New Grants will Accelerate Clinical Trials in Rare Neurological Disorders

The funding, which totals $10 million from the National Institute of Neurological Disorders and Stroke (NINDS), will pave the way for new treatments for neuronal ceroid lipofuscinoses and Charcot Marie Tooth diseases, two groups of rare neurological disorders.

June 26, 2019 | University of Rochester

Two new grants from the National Institute of Neurological Disorders and Stroke (NINDS) will pave the way for new treatments for neuronal ceroid lipofuscinoses and Charcot Marie Tooth diseases, two groups of rare neurological disorders.  The funding, which totals $10 million, will support new research programs led by University of Rochester Medical Center (URMC) neurologists Erika Augustine, M.D., and David Herrmann, M.B.B.Ch., and involve an international team of scientists and clinicians.

The funding comes from the NINDS Clinical Trial Readiness for Rare Neurological and Neuromuscular Diseases program, which was created to support studies that lay the groundwork for the next generation of treatments – including gene replacement therapies – currently under development.   URMC researchers play leading roles in three of the five NINDS clinical trial readiness programs.   URMC neurologist Rabi Tawil, M.D., is a co-director of an existing program that focuses on facioscapulohumeral muscular dystrophy.

“For many neurological diseases, there is a lack of preparedness to run the highest quality clinical trials,” said Herrmann. “This includes making sure that you have teams in place and ways to effectively measure the effect of a new drug. And because you’re dealing with a rare disease, getting enough patients into a trial is often a challenge.”

“As the pipeline of potential new treatments expands, we have to be ready,” said Augustine. “This means not just understanding the natural history of these disease, but to have clinical trial tools that are fit for purpose, both to meet regulatory requirements and to measure what is important to patients and families.”

The research program led by Augustine will focus on Juvenile neuronal ceroid lipofuscinosis (CLN3 disease) – the most prevalent form of a family of neurological disorders commonly referred to as Batten diseases. The symptoms of CLN3 disease emerge in early childhood and involve vision loss, seizures, and impaired cognitive and motor function, all of which worsen as the disease progresses and youth typically die of disease complications by their twenties or thirties. There are currently no therapies available to modify the course of the disease.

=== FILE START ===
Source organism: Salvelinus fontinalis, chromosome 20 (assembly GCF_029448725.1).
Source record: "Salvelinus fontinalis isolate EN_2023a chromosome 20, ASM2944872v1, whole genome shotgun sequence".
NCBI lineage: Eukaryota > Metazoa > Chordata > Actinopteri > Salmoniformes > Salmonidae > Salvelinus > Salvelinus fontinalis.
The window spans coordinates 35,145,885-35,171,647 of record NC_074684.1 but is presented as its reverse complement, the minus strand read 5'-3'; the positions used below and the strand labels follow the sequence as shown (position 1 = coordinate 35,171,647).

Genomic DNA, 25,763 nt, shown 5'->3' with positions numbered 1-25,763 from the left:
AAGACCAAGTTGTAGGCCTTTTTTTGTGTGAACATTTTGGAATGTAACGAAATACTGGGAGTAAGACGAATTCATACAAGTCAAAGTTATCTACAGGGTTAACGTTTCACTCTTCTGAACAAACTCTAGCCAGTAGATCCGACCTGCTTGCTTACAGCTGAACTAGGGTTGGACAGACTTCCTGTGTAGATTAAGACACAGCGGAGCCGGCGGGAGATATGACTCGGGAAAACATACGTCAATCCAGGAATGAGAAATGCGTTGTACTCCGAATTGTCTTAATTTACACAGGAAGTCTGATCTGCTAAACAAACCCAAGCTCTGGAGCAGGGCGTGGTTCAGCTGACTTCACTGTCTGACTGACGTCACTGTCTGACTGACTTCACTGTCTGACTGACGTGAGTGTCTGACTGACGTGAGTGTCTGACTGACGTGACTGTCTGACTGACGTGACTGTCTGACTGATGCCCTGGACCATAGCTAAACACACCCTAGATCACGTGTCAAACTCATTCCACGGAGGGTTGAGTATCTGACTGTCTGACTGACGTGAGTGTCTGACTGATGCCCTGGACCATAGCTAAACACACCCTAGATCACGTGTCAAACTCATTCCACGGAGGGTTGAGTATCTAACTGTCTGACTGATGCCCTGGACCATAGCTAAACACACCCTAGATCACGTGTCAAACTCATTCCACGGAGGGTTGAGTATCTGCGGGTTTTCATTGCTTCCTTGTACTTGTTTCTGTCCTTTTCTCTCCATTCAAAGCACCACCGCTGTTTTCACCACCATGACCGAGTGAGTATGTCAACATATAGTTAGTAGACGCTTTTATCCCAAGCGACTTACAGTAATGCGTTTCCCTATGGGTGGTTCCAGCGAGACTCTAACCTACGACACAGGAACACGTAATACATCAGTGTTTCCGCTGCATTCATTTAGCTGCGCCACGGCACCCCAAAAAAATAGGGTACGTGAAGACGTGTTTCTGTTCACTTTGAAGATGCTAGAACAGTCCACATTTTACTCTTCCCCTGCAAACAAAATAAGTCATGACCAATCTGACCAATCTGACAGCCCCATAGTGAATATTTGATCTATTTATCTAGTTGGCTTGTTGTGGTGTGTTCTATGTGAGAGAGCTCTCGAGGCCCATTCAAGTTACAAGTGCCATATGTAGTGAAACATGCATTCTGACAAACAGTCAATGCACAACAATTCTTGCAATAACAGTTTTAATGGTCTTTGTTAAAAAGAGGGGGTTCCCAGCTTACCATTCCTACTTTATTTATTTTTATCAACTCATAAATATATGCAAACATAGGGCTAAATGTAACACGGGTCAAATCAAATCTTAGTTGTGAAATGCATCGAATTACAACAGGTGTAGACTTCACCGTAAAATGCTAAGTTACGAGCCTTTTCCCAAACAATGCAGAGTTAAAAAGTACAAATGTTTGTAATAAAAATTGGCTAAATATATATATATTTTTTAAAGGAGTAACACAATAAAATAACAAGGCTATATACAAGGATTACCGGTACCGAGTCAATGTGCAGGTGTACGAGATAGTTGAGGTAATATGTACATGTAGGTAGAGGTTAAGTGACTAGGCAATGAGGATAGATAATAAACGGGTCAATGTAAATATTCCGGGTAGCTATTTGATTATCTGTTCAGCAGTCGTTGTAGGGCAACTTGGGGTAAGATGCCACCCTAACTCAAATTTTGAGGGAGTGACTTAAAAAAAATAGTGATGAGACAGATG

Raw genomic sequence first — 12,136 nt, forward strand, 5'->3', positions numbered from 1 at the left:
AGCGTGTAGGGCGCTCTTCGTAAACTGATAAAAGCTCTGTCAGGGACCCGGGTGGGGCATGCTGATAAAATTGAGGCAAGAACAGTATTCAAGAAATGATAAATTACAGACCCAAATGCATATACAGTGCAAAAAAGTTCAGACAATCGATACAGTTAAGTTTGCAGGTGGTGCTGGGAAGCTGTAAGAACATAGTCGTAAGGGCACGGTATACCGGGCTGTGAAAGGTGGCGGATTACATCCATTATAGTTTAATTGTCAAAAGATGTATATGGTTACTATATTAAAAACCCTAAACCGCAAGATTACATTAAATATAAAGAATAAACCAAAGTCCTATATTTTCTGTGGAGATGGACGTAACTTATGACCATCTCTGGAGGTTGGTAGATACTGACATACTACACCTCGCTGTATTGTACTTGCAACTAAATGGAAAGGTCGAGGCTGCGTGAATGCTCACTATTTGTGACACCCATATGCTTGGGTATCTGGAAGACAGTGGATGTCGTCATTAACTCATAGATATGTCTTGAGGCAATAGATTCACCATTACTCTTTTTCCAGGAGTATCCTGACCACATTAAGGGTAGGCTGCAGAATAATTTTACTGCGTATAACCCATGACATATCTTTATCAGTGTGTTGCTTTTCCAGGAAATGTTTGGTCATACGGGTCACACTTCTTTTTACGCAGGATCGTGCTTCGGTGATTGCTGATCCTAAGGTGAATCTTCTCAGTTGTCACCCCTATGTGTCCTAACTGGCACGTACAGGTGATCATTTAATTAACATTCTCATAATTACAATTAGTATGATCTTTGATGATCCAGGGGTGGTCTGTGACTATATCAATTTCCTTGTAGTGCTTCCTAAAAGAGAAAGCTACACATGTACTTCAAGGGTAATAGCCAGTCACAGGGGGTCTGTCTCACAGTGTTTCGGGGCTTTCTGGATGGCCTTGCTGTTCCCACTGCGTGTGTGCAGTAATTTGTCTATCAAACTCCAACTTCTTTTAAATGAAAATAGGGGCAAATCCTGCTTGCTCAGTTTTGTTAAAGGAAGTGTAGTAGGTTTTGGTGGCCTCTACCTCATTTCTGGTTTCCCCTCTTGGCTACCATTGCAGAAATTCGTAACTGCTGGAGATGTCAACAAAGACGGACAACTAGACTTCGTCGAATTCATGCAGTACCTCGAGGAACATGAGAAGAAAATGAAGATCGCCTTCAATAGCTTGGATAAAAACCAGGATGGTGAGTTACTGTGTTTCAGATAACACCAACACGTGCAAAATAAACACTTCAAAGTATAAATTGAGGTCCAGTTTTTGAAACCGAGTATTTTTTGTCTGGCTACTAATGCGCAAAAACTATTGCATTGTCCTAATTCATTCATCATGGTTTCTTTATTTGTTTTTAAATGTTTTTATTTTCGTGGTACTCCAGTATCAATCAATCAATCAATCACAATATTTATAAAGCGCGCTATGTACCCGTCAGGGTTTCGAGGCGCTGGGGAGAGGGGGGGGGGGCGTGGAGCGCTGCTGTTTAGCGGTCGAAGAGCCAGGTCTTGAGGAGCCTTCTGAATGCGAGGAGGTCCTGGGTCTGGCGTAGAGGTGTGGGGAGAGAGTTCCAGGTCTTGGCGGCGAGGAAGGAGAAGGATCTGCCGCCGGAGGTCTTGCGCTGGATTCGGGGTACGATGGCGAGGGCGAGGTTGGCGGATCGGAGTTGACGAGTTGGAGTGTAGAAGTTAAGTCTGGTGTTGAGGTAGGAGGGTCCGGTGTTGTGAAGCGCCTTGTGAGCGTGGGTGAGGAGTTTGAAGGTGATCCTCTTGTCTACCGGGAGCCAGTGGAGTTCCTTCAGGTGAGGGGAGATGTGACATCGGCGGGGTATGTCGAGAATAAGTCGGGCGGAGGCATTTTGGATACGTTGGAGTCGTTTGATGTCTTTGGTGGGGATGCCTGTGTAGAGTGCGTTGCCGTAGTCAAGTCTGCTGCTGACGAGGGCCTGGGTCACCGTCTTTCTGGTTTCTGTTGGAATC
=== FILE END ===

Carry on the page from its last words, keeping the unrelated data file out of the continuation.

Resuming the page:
The new funding will support a partnership between the University of Rochester Batten Center and the University of Hamburg in Germany to validate clinical outcomes and neuroimaging biomarkers that will precisely measure the symptoms and progression of CLN3 Disease and enable researchers to determine if new experimental therapies are effective. This funding builds upon more than 15-years of leading research by the Batten Center, which is directed by Jonathan Mink, M.D., Ph.D., in collaboration with Heather Adams, Ph.D. Frederick Marshall, M.D., Amy Vierhile, P.N.P., and Christopher Beck, Ph.D.

The program headed by Herrmann, who heads the URMC Neuromuscular Disease Program, will focus on Charcot Marie Tooth disease (CMT), a family of rare inherited peripheral neuropathies that is characterized by progressive weakness, imbalance, sensory loss, and gait abnormalities.   While physical and occupational therapy, braces and other orthopedic devices, and surgery can help individuals cope with the disabling symptoms of the disease, there is currently no disease modifying treatment for CMT.

The project will involve researchers from URMC, the University of Iowa, the University of Pennsylvania, the University of Sydney in Australia, University College of London, and the C. Besta Neurological Institute in Milan, Italy. The team will be validating a clinical outcomes tool and new imaging technologies that measure the integrity and density of muscle tissue and nerve endings.    The goal of the program is to generate a set of biomarkers and patient-centered measures of meaningful functional improvement that can ultimately be used in future clinical trials.

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